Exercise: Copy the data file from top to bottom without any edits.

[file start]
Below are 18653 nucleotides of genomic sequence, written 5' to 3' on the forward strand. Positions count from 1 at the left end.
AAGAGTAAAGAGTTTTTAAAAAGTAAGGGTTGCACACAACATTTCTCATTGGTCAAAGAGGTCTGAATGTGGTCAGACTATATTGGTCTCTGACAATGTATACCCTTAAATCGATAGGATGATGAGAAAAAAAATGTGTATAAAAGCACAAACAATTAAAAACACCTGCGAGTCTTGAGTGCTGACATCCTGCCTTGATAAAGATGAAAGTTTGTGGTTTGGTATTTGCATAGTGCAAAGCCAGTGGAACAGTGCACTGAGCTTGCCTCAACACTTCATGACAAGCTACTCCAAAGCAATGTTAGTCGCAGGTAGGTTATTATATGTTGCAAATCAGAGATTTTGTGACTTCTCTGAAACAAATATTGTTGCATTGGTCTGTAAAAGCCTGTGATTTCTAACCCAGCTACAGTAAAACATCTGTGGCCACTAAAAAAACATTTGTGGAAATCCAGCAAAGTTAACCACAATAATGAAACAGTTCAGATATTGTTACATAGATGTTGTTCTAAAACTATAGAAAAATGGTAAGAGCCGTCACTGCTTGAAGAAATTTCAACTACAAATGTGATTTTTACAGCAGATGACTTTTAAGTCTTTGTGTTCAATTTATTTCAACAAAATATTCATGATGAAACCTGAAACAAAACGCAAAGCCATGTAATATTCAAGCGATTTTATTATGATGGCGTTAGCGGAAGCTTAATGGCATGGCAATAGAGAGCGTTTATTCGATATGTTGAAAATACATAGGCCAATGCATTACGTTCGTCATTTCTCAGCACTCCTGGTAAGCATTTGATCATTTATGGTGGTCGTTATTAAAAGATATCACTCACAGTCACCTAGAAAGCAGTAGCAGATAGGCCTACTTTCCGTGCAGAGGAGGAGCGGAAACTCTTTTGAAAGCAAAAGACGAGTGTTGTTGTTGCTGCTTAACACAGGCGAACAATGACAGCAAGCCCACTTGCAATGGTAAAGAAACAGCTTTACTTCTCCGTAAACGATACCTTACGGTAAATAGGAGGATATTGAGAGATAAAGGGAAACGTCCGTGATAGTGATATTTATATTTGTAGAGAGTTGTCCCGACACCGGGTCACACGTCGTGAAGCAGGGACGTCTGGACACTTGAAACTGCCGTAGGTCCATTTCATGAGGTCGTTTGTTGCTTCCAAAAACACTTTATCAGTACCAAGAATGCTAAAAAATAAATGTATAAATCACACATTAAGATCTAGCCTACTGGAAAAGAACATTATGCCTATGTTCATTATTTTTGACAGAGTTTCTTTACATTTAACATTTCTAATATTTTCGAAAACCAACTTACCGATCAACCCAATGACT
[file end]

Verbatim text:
Below are 18653 nucleotides of genomic sequence, written 5' to 3' on the forward strand. Positions count from 1 at the left end.
AAGAGTAAAGAGTTTTTAAAAAGTAAGGGTTGCACACAACATTTCTCATTGGTCAAAGAGGTCTGAATGTGGTCAGACTATATTGGTCTCTGACAATGTATACCCTTAAATCGATAGGATGATGAGAAAAAAAATGTGTATAAAAGCACAAACAATTAAAAACACCTGCGAGTCTTGAGTGCTGACATCCTGCCTTGATAAAGATGAAAGTTTGTGGTTTGGTATTTGCATAGTGCAAAGCCAGTGGAACAGTGCACTGAGCTTGCCTCAACACTTCATGACAAGCTACTCCAAAGCAATGTTAGTCGCAGGTAGGTTATTATATGTTGCAAATCAGAGATTTTGTGACTTCTCTGAAACAAATATTGTTGCATTGGTCTGTAAAAGCCTGTGATTTCTAACCCAGCTACAGTAAAACATCTGTGGCCACTAAAAAAACATTTGTGGAAATCCAGCAAAGTTAACCACAATAATGAAACAGTTCAGATATTGTTACATAGATGTTGTTCTAAAACTATAGAAAAATGGTAAGAGCCGTCACTGCTTGAAGAAATTTCAACTACAAATGTGATTTTTACAGCAGATGACTTTTAAGTCTTTGTGTTCAATTTATTTCAACAAAATATTCATGATGAAACCTGAAACAAAACGCAAAGCCATGTAATATTCAAGCGATTTTATTATGATGGCGTTAGCGGAAGCTTAATGGCATGGCAATAGAGAGCGTTTATTCGATATGTTGAAAATACATAGGCCAATGCATTACGTTCGTCATTTCTCAGCACTCCTGGTAAGCATTTGATCATTTATGGTGGTCGTTATTAAAAGATATCACTCACAGTCACCTAGAAAGCAGTAGCAGATAGGCCTACTTTCCGTGCAGAGGAGGAGCGGAAACTCTTTTGAAAGCAAAAGACGAGTGTTGTTGTTGCTGCTTAACACAGGCGAACAATGACAGCAAGCCCACTTGCAATGGTAAAGAAACAGCTTTACTTCTCCGTAAACGATACCTTACGGTAAATAGGAGGATATTGAGAGATAAAGGGAAACGTCCGTGATAGTGATATTTATATTTGTAGAGAGTTGTCCCGACACCGGGTCACACGTCGTGAAGCAGGGACGTCTGGACACTTGAAACTGCCGTAGGTCCATTTCATGAGGTCGTTTGTTGCTTCCAAAAACACTTTATCAGTACCAAGAATGCTAAAAAATAAATGTATAAATCACACATTAAGATCTAGCCTACTGGAAAAGAACATTATGCCTATGTTCATTATTTTTGACAGAGTTTCTTTACATTTAACATTTCTAATATTTTCGAAAACCAACTTACCGATCAACCCAATGACT